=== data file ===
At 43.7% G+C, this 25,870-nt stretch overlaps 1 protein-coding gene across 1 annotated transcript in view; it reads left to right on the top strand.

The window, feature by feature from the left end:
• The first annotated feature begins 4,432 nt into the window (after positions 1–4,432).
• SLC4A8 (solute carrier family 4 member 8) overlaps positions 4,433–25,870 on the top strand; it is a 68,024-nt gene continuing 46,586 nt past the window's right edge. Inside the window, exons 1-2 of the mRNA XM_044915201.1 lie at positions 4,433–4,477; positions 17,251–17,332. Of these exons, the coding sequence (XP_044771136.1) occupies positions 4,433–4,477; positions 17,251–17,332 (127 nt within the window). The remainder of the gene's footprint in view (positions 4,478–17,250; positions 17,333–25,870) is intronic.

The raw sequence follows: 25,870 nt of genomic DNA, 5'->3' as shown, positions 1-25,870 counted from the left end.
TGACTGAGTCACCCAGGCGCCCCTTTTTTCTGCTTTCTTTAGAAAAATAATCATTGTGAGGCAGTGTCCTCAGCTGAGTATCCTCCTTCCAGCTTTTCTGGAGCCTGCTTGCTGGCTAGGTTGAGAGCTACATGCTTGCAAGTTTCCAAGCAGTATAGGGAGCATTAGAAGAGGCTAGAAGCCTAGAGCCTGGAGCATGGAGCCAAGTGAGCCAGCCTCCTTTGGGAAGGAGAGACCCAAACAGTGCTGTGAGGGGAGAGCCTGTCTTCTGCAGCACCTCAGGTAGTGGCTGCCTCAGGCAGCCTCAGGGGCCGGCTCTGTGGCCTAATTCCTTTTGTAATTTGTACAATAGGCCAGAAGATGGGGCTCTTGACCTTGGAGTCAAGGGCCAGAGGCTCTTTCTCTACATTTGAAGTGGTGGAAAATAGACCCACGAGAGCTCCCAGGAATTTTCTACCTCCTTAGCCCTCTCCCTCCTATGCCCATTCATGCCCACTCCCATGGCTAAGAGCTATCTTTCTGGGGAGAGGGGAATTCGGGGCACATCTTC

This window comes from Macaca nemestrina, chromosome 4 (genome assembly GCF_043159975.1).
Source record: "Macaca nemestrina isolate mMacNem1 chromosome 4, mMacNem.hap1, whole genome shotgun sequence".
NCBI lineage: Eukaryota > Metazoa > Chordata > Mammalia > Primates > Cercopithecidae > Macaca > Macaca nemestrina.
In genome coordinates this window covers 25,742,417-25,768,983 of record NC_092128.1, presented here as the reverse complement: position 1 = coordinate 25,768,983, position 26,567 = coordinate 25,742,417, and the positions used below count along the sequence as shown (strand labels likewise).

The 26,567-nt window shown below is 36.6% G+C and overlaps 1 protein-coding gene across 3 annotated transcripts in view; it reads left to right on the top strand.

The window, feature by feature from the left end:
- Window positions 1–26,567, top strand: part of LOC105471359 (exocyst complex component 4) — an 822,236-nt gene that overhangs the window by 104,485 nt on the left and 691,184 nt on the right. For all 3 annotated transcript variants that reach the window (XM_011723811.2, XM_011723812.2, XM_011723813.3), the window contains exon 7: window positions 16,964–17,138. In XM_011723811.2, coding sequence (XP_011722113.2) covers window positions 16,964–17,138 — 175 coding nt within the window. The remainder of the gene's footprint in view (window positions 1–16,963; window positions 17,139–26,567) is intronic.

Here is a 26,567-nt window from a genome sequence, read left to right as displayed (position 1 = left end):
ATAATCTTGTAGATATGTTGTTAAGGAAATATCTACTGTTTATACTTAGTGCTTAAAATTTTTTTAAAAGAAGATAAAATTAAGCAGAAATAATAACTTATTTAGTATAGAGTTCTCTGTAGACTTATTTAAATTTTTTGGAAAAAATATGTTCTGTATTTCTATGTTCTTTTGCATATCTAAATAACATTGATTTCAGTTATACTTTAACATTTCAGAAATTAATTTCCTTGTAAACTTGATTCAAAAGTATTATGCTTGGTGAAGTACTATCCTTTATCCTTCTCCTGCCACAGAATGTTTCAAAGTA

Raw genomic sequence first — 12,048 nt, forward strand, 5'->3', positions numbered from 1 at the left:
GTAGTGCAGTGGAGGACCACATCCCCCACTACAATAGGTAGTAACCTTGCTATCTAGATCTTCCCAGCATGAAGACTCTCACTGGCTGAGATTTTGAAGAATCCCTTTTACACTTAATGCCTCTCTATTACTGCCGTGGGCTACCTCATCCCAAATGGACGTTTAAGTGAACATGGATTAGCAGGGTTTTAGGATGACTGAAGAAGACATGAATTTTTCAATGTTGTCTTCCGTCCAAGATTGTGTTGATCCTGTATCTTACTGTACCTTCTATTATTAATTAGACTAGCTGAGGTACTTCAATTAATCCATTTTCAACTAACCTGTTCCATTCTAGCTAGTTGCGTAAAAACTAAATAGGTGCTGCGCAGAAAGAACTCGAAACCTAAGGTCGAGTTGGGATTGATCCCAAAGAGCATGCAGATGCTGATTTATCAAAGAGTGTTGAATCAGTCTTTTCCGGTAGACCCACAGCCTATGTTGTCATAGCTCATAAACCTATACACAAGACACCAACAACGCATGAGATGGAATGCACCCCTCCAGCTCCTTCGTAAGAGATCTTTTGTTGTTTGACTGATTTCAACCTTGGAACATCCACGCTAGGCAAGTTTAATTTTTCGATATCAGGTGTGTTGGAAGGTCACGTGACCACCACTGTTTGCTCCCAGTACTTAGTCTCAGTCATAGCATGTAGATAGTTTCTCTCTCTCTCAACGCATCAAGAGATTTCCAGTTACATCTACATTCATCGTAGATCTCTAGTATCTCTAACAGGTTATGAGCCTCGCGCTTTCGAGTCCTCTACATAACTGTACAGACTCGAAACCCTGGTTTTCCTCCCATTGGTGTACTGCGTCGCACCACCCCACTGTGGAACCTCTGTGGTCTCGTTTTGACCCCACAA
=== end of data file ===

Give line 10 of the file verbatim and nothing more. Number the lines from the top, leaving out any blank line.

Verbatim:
In genome coordinates this window covers 25,742,417-25,768,983 of record NC_092128.1, presented here as the reverse complement: position 1 = coordinate 25,768,983, position 26,567 = coordinate 25,742,417, and the positions used below count along the sequence as shown (strand labels likewise).